I’m starting to think that, every week, the stuff I write about Takefusa Kubo is not all that different from the stuff that I have written in previous editions of this series. It’s weird because it leaves me with the same words as the article I had written a week earlier. If Kubo (and his minutes) stays this inconsistent throughout the season, then I might have to change the way I write to make it seem interesting!
This week wasn’t a whole lot different from what we’ve already seen from Kubo’s performances a few weeks prior. There have been weeks in which he had one good performance/good cameo, coupled with one bad performance/short cameo. Either that, or one bad performance and one short cameo/one 30-something-minute cameo in which he wasn’t good. This week, it was the latter.
Kubo, surprisingly, started in a league game, away at Betis. Kubo had a similar role to the one against Elche. He was on the right and drifted inward sometimes. Problem was, against Elche, he was good. Against Betis, he, well, wasn’t. In the Elche game, it showed Kubo as the player he is, a young, talented behemoth that is fighting for his place in the starting XI.
Against Real Betis, however, Kubo looked like a complete opposite. It showed us a complacent side of an already proven player; someone who has assumed the spot to be his and his alone, and who isn’t really doing anything to even be involved, because, according to him, it’s his spot, you know? That version of Kubo doesn’t even exist yet (and hopefully, never does), but, somehow, it was there at the Benito Villamarín.
He was involved at first, but his influence went down heavily as the game went on. A few good passes here and there doesn’t make a good performance. Fight, will, hunger and efficiency do, none of which were there that night, and it was difficult to see.
Here are his stats from the game:
- one key pass
- one shot-creating action
- one dribble completed
- 25 touches (in 57 minutes. It was less than the 45 minutes he played against Elche, where he had 27)
- three recoveries, two passes into the attacking third, one pass into the penalty area, one interception
A few days later, Villarreal played Leioa, a Spanish side from Segunda B, coming up against The Yellow Submarine. Kubo didn’t start this game. Which, on paper, didn’t make the slightest bit of sense, but once you looked at the pitch, you’d think the exact opposite. No matter the opponent. No matter how Kubo plays against this humble club, it wouldn’t have been a smart decision to start him on a pitch like this. I know he doesn’t really play much, and he should get minutes in games like this, but the condition of the pitch matters a lot, and that’s what cost Kubo the 60 minutes of the game. But yeah, he did play around 30 minutes on the right-wing, when Villarreal were already 4-0 up. He came on to see out the game, didn’t really do anything special. The game ended 6-0, he had a couple of good touches, a couple of good passes. You know, the usual.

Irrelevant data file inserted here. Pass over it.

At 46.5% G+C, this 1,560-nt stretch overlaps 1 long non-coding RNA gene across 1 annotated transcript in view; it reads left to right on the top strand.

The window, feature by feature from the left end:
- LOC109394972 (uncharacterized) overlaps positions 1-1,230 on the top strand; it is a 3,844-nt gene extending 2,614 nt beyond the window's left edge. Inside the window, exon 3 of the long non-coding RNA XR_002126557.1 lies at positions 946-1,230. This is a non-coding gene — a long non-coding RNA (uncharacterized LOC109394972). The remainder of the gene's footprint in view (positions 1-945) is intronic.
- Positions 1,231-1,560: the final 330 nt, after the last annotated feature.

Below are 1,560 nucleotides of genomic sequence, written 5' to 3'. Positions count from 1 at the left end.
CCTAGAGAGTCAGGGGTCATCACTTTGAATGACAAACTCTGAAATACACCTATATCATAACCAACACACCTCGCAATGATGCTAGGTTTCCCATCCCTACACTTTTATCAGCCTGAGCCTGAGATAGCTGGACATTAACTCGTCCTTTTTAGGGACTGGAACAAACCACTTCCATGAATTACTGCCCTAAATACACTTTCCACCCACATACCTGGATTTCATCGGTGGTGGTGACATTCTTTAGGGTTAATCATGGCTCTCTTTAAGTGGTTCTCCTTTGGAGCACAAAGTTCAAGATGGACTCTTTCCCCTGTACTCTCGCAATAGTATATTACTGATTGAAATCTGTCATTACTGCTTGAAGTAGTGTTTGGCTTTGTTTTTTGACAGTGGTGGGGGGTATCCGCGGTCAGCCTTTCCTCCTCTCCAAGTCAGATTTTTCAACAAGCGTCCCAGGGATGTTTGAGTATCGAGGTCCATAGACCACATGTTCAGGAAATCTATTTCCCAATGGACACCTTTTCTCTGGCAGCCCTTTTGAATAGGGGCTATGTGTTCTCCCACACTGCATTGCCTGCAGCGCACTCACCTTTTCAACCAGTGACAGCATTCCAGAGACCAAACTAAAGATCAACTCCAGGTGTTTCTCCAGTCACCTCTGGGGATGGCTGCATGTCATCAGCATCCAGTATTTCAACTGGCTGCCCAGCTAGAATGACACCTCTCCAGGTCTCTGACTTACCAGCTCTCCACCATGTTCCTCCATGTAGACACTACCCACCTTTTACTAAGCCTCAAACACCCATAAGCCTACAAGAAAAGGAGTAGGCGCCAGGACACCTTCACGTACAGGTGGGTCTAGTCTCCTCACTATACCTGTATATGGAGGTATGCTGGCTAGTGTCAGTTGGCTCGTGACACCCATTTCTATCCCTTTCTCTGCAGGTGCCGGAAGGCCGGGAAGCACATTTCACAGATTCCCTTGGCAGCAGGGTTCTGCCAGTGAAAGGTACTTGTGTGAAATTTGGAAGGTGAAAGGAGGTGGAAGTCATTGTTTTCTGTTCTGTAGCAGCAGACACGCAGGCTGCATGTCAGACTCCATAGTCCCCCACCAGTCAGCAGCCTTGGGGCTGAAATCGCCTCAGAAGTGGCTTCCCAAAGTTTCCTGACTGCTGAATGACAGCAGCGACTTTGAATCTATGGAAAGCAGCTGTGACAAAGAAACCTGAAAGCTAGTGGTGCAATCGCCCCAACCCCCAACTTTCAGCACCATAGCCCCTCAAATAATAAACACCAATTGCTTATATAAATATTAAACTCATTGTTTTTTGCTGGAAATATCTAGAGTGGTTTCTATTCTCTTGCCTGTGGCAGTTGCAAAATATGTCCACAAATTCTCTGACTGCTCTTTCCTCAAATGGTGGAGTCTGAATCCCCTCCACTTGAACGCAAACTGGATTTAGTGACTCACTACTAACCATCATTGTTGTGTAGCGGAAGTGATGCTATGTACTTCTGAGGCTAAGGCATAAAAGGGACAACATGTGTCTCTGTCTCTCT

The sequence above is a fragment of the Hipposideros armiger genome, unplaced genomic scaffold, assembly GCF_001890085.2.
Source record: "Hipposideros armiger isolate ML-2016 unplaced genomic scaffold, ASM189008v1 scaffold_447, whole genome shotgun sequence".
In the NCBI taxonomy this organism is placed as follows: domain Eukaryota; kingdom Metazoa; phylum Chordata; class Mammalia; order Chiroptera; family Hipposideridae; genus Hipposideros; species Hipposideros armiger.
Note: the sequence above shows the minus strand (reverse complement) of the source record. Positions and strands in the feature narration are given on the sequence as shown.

Regarding him not getting more minutes against this team, on this pitch, there’s nothing to panic about, (even though Real Madrid fans were already panicking about Kubo’s role of an occasional starter under Emery at such a talented team, and rightly so) Villarreal will probably make a deep run in the Copa Del Rey this season, and Kubo should get a few starts when the time comes.
Hopefully, by then, it’s not too late. Hopefully, Kubo starts performing consistently till then and Real Madrid don’t terminate the loan deal. All we can do is hope. It just stings when you’re so excited to watch a young player of Kubo’s calibre, only to see him perform the way he is performing. And to see that glimpses of his true potential are being witnessed so sporadically, it makes it a little worse. I’m a pretty hopeful person, though. And you never know, maybe Emery is able to finally unearth the best of Kubo before Perez makes a move. Maybe not. Time will tell.
Editor’s note: There’s a chance that Kubo’s fate at Villarreal in the end has nothing to do with his play time or his performance. With Iborra out for the season, Villarreal needs a defensive midfielder. Santi Caseres has his loan to Club America ending at the end of this month, but in order for him to rejoin the first team the club will- as I understand it- have to open up a non-EU roster spot. Kubo would likely be the easiest slot to open back up if an agreement could be reached with Real Madrid to cancel his loan.